Spellsong Cycle

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The Spellsong Cycle is a fantasy series written by L. E. Modesitt, Jr. Set in the fictional world of Erde, it is notable for its system of magic, based on music and song.

The main character of the first three books of the series is Anna Marshall, a middle-aged music instructor and small-time opera singer who is magically transported from Ames, Iowa to Erde, a fantastical world where songs have a magical power, and where she has the capability to become one of the most powerful sorceresses in the world.[1][2] The following books center around the actions of Secca, her adopted daughter twenty years later.[3]

It has been described as "feminist fantasy",[2] and compared favorably against The Saga of Recluce series of novels by Modesitt, his best known works.[4] The system of song-based magic is similar to that seen in the earlier Spellsinger Cycle by Alan Dean Foster.


  • The Soprano Sorceress (1997)

Anna Marshall is transported from her life in modern Iowa, to the medieval world of Erde. On Earth, Anna was a classical singer and professor of music. On Erde, singing is a rare skill, whose only use is sorcery. She must find a place for herself and learn sorcery before she is destroyed by powerful leaders who fear her. The society is intensely patriarchal, even misogynistic. As an unmarried woman who wants to remain independent, she is opposed by various male and female characters. She also finds allies, again from both genders. With each of her successes, the stakes get higher. Her arrival coincided with invasions by neighbouring countries. Anna's role becomes decisive in these wars.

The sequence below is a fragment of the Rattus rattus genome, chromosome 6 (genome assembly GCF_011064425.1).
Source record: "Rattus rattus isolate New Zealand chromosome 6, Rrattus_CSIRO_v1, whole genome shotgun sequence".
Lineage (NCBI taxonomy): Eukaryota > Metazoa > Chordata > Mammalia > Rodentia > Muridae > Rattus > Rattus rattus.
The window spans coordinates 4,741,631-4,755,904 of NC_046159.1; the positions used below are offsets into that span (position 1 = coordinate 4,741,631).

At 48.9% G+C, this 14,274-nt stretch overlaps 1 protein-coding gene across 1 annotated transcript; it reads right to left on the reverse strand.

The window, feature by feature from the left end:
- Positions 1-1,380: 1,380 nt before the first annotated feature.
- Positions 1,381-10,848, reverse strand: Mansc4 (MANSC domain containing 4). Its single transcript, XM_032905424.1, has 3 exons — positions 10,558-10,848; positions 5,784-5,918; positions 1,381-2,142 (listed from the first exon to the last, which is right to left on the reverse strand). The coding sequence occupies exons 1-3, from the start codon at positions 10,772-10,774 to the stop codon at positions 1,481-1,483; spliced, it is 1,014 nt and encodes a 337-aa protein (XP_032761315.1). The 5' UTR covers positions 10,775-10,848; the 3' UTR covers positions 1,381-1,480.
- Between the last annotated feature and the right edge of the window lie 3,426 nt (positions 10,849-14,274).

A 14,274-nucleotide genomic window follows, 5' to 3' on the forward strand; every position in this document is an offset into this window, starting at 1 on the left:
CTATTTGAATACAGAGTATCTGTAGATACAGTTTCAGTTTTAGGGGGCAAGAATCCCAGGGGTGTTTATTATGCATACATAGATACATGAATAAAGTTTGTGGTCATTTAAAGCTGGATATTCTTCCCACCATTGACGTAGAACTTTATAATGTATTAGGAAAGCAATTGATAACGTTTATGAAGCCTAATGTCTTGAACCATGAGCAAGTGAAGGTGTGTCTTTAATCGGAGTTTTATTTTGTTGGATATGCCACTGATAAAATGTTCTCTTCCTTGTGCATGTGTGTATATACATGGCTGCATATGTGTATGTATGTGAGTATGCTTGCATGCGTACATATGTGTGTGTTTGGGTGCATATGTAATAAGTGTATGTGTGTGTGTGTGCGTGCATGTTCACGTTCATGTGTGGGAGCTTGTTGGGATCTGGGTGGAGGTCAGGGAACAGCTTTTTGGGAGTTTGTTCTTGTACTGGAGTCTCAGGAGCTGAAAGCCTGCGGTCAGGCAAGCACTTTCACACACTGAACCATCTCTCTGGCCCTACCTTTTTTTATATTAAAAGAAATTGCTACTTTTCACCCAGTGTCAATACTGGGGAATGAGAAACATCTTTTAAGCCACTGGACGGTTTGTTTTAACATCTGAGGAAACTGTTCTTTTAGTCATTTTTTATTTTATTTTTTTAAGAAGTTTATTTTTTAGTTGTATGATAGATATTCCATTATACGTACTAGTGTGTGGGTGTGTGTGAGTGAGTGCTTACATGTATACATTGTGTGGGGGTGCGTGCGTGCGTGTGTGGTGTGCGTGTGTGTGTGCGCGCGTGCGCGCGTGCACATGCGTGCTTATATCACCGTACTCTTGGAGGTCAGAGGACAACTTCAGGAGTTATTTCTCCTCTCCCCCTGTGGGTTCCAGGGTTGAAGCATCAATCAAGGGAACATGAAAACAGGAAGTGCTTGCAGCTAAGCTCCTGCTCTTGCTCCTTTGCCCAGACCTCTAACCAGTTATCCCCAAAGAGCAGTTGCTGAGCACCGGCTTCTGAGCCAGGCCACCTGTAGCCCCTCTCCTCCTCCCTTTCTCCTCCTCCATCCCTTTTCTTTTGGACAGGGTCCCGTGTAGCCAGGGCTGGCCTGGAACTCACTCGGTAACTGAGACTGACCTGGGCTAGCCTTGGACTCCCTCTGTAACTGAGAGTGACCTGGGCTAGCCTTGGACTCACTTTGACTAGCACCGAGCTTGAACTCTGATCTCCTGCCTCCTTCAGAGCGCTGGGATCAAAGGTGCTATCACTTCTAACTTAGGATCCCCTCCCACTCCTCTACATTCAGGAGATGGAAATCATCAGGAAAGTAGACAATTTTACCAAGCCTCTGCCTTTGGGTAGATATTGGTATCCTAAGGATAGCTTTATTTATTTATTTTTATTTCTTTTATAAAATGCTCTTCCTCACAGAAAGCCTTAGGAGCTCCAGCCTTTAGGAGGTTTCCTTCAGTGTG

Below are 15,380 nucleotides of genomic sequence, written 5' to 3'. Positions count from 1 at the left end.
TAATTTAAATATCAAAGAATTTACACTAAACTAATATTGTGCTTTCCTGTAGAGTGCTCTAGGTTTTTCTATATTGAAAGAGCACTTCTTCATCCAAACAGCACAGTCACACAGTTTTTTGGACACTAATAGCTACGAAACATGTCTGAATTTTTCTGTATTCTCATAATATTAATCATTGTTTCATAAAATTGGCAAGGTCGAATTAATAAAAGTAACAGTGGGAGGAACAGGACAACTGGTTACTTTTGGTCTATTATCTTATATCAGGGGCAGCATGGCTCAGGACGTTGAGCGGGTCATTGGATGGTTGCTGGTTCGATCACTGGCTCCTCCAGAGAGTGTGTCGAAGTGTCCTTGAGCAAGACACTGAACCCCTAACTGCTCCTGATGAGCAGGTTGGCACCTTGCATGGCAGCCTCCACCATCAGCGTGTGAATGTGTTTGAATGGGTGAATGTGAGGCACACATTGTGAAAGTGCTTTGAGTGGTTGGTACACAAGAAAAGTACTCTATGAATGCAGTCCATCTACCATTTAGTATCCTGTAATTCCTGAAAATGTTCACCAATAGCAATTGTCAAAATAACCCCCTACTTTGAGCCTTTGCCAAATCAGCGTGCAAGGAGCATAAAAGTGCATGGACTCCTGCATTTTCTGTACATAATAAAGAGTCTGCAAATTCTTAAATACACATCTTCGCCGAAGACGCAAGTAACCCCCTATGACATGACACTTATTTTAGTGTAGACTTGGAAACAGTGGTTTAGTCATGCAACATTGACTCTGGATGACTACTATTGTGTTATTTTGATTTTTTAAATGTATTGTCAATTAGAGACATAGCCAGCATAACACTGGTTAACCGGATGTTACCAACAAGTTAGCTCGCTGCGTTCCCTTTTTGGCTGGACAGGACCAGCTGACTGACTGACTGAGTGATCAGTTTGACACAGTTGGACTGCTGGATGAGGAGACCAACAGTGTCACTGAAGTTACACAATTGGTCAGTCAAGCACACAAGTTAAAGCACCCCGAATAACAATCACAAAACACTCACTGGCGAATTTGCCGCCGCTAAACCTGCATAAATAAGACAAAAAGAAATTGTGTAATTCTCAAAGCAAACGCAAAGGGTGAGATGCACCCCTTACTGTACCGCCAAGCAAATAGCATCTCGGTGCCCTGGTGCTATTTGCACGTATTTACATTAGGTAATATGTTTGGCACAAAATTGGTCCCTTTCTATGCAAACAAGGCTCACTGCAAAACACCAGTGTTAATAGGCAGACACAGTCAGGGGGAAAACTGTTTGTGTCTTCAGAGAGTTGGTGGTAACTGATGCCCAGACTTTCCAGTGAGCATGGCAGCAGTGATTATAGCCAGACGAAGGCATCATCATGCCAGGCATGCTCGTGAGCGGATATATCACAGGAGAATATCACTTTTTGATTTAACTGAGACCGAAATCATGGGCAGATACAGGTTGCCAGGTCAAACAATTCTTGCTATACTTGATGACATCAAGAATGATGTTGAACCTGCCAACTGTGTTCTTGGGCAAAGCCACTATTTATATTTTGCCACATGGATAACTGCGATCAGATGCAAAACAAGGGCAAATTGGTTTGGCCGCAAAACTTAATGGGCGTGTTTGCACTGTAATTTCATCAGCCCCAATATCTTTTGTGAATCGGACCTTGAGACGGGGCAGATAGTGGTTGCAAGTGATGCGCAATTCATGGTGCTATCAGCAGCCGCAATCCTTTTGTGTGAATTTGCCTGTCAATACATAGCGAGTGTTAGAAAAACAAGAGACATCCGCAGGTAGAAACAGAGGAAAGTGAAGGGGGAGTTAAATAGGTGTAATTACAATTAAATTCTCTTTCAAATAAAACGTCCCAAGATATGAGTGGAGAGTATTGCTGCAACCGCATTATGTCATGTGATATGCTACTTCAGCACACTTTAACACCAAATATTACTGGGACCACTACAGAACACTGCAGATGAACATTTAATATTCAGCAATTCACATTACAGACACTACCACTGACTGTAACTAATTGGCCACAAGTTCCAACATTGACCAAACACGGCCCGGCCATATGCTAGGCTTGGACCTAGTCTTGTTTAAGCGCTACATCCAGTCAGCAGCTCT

• The Spellsong War (1998)

Anna is now regent for the young heir to the kingdom of Defalk. The society is feudal and patriarchal and, as a female head of state, Anna is reviled by many, inside and outside of Defalk. She uses diplomacy where she can, and force of arms (and war sorcery) when she cannot. She begins to build national infrastructure (river bridges, postal mail, tax accounting, a school for noble heirs). When possible, she tries to improve the lot of the commoners, especially of women. Her innovations are often opposed and her successes often backfire. She defends her kingdom from treachery by her country's nobles, from paesant revolt, and from foreign invasion. Her sorcery becomes ever more powerful but at increasing personal cost.

  • Darksong Rising (1999)

Anna is the most powerful sorceress on the continent. She is, again, subduing rebellious Defalkan lords and hostile neighbouring countries. Out of necessity, she acts ever more ruthlessly, eventually levelling an entire city. She suffers, from self-questioning as well as from the after-effects of sorcery. At the end of the book, she achieves an uneasy peace with the neighbouring countries and her nation-building efforts bring some prosperity to her subjects. She must remain forever vigilant and she can never return to her own children on Earth but she makes a life for herself on Erde that includes a little happiness.

  • The Shadow Sorceress (2001)

For decades, Anna was a source of stability, propping up the (now adult) king. She regularly used sorcery to eliminate opponents covertly. Anna trained her adopted daughter, Secca, and created an official position for Secca as a sorceress to the kingdom. Upon Anna's death, those who opposed her reforms cease the initiative. For Secca, losing Anna is very painful but matters unravel with frightening speed. To survive, and to preserve the society which Anna molded, Secca must fill Anna's shoes. As the story progresses, Secca matures and her self-confidence grows. She draws on Anna's teaching, discovering deeper meanings. She subdues rebellion, defeats new external enemies, and defends her position as Anna's heir. In so doing, she experiences the same dilemmas which Anna did, decades earlier.

  • Shadowsinger (2002)

Secca faces the ultimate enemy: an island nation of misogynist sorcerers, who have been instigating much of the strife on Erde, since before Anna's time. Secca acts boldly. She takes the fight to them and reduces their entire country to ashes, killing off most of the population.


  1. ^ Publishers Weekly. excerpt
  2. ^ a b Kirkus Reviews. 1996. excerpt.
  3. ^ Zaleski, Jeff; Canon, Peter. "THE SHADOW SORCERESS (Book review)." Publishers Weekly 248, no. 22, p. 56. May 28, 2001.
  4. ^ Kirkus Reviews. 1997. excerpt.

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